The Federal Communications Commission has approved Comcast’s merger with NBC Universal, according to a number of media reports. The FCC voted 4-1 for approval, the reports say. According to the report in B&C, John Eggerton writes, “The deal, which FCC officials have stressed was a joint venture rather than a merger, combines the nation’s largest [...]
The Federal Communications Commission has approved Comcast’s merger with NBC Universal, according to a number of media reports. The FCC voted 4-1 for approval, the reports say.
According to the report in B&C, John Eggerton writes, “The deal, which FCC officials have stressed was a joint venture rather than a merger, combines the nation’s largest cable operator with a studio library and cable channel content. It creates a company majority owned by Comcast (51%) that pools all of NBCU’s media content with most of Comcast’s, with Comcast retaining full control of its cable and Internet assets. Comcast has the option of buying out NBCU parent GE’s 49% interest in the joint venture over the next three to seven years.”
Regarding some of the conditions that came with the approval, Eggerton adds, “An FCC source says Comcast also late Monday filed in the merger review docket officially agreeing to commit to the network neutrality conditions voluntarily even if the FCC’s network neutrality rules approved Dec. 21, are eventually thrown out by the courts.It was being described as an enforceable voluntary commitment, rather than a condition, which might be an effort to appease commission Republicans.”
Regarding any other strings that come with the deal, Eggerton writes, “The deal comes with plenty of those conditions, including on access to broadcast, cable, and online content, and network neutrality conditions.” However Eggerton did not detail any of those conditions.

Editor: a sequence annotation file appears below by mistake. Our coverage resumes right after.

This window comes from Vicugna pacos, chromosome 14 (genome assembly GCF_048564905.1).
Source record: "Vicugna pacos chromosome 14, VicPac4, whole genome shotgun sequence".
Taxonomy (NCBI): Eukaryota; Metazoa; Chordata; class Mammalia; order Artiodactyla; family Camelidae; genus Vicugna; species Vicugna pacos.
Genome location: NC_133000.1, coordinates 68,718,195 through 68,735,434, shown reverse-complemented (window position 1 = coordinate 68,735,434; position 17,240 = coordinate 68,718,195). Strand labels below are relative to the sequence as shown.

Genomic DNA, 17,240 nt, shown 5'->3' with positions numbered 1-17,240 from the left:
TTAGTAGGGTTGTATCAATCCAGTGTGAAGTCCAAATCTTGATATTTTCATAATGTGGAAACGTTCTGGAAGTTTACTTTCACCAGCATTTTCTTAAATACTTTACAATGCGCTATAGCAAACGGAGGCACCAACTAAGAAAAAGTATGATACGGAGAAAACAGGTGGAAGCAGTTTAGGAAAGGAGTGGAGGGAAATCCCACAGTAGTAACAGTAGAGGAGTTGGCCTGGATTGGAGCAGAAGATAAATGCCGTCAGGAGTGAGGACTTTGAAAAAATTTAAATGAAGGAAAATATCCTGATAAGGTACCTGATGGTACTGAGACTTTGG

The Washington Post, in its account, wrote, “Conditions for the merger are expected to be announced later today. The stipulations include Comcast’s promise to share content at fair prices with competitors, to allow small cable providers to see arbitration in program access disagreement, and allow other networks to get similar treatment as NBC shows so as not to give preference to some content over others.”
The lone dissenting voice on the FCC was Commissioner Michael Copps.
According to the Post, Copps ”said the concentration of media under Comcast’s control would put too much power into one company that controls the access consumers have to entertainment and news. He said in the end that the venture would have too many potential conflicts.The deal ‘reaches into virtually every corner of our media and digital landscapes and will affect every citizen in the land,’ Copps said in a statement. ‘All the majority’s efforts—diligent though they were—to ameliorate these harms cannot mask the truth that this Comcast-NBCU joint venture grievously fails the public interest.’ ”
The various articles said that the Justice department was expected to approve the deal as well.
Read the Comments from the FCC right here: